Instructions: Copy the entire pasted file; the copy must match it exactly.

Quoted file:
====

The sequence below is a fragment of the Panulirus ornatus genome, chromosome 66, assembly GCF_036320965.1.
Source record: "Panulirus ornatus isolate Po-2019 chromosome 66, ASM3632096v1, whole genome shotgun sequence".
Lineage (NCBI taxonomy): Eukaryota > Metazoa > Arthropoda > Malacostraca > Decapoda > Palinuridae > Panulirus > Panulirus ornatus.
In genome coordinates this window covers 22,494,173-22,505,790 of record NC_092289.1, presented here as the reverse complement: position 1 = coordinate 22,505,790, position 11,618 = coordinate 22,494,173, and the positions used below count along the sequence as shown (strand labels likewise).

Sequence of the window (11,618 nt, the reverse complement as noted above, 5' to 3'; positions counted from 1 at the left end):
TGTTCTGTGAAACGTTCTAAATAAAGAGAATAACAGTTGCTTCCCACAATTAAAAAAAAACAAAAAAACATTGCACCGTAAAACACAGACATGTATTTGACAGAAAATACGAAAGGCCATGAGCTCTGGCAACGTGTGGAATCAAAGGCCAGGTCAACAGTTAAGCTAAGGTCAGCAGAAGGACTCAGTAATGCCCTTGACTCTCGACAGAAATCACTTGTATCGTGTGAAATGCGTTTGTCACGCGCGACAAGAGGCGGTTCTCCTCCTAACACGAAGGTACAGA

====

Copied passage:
The sequence below is a fragment of the Panulirus ornatus genome, chromosome 66, assembly GCF_036320965.1.
Source record: "Panulirus ornatus isolate Po-2019 chromosome 66, ASM3632096v1, whole genome shotgun sequence".
Lineage (NCBI taxonomy): Eukaryota > Metazoa > Arthropoda > Malacostraca > Decapoda > Palinuridae > Panulirus > Panulirus ornatus.
In genome coordinates this window covers 22,494,173-22,505,790 of record NC_092289.1, presented here as the reverse complement: position 1 = coordinate 22,505,790, position 11,618 = coordinate 22,494,173, and the positions used below count along the sequence as shown (strand labels likewise).

Sequence of the window (11,618 nt, the reverse complement as noted above, 5' to 3'; positions counted from 1 at the left end):
TGTTCTGTGAAACGTTCTAAATAAAGAGAATAACAGTTGCTTCCCACAATTAAAAAAAAACAAAAAAACATTGCACCGTAAAACACAGACATGTATTTGACAGAAAATACGAAAGGCCATGAGCTCTGGCAACGTGTGGAATCAAAGGCCAGGTCAACAGTTAAGCTAAGGTCAGCAGAAGGACTCAGTAATGCCCTTGACTCTCGACAGAAATCACTTGTATCGTGTGAAATGCGTTTGTCACGCGCGACAAGAGGCGGTTCTCCTCCTAACACGAAGGTACAGA